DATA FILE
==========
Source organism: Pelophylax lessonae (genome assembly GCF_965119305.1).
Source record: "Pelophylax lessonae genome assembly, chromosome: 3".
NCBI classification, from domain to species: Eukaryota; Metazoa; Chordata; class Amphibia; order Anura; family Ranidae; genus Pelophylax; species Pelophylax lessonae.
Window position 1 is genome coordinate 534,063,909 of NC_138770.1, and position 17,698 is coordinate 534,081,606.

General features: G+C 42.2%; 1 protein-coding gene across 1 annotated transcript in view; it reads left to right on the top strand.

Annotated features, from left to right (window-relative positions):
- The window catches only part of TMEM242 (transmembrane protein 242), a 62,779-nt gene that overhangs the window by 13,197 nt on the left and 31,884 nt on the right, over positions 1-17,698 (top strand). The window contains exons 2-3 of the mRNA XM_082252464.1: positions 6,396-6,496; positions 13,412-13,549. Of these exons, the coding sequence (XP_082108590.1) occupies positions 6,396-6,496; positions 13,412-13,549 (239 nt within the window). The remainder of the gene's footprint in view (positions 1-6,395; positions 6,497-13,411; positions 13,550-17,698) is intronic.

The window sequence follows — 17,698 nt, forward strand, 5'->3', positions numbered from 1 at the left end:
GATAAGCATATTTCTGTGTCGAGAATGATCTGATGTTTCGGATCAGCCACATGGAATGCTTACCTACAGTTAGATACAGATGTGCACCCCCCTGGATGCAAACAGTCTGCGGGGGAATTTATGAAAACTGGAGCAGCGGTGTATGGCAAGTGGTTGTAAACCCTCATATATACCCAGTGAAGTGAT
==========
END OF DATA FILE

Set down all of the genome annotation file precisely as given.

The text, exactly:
Source organism: Pelophylax lessonae (genome assembly GCF_965119305.1).
Source record: "Pelophylax lessonae genome assembly, chromosome: 3".
NCBI classification, from domain to species: Eukaryota; Metazoa; Chordata; class Amphibia; order Anura; family Ranidae; genus Pelophylax; species Pelophylax lessonae.
Window position 1 is genome coordinate 534,063,909 of NC_138770.1, and position 17,698 is coordinate 534,081,606.

General features: G+C 42.2%; 1 protein-coding gene across 1 annotated transcript in view; it reads left to right on the top strand.

Annotated features, from left to right (window-relative positions):
- The window catches only part of TMEM242 (transmembrane protein 242), a 62,779-nt gene that overhangs the window by 13,197 nt on the left and 31,884 nt on the right, over positions 1-17,698 (top strand). The window contains exons 2-3 of the mRNA XM_082252464.1: positions 6,396-6,496; positions 13,412-13,549. Of these exons, the coding sequence (XP_082108590.1) occupies positions 6,396-6,496; positions 13,412-13,549 (239 nt within the window). The remainder of the gene's footprint in view (positions 1-6,395; positions 6,497-13,411; positions 13,550-17,698) is intronic.

The window sequence follows — 17,698 nt, forward strand, 5'->3', positions numbered from 1 at the left end:
GATAAGCATATTTCTGTGTCGAGAATGATCTGATGTTTCGGATCAGCCACATGGAATGCTTACCTACAGTTAGATACAGATGTGCACCCCCCTGGATGCAAACAGTCTGCGGGGGAATTTATGAAAACTGGAGCAGCGGTGTATGGCAAGTGGTTGTAAACCCTCATATATACCCAGTGAAGTGAT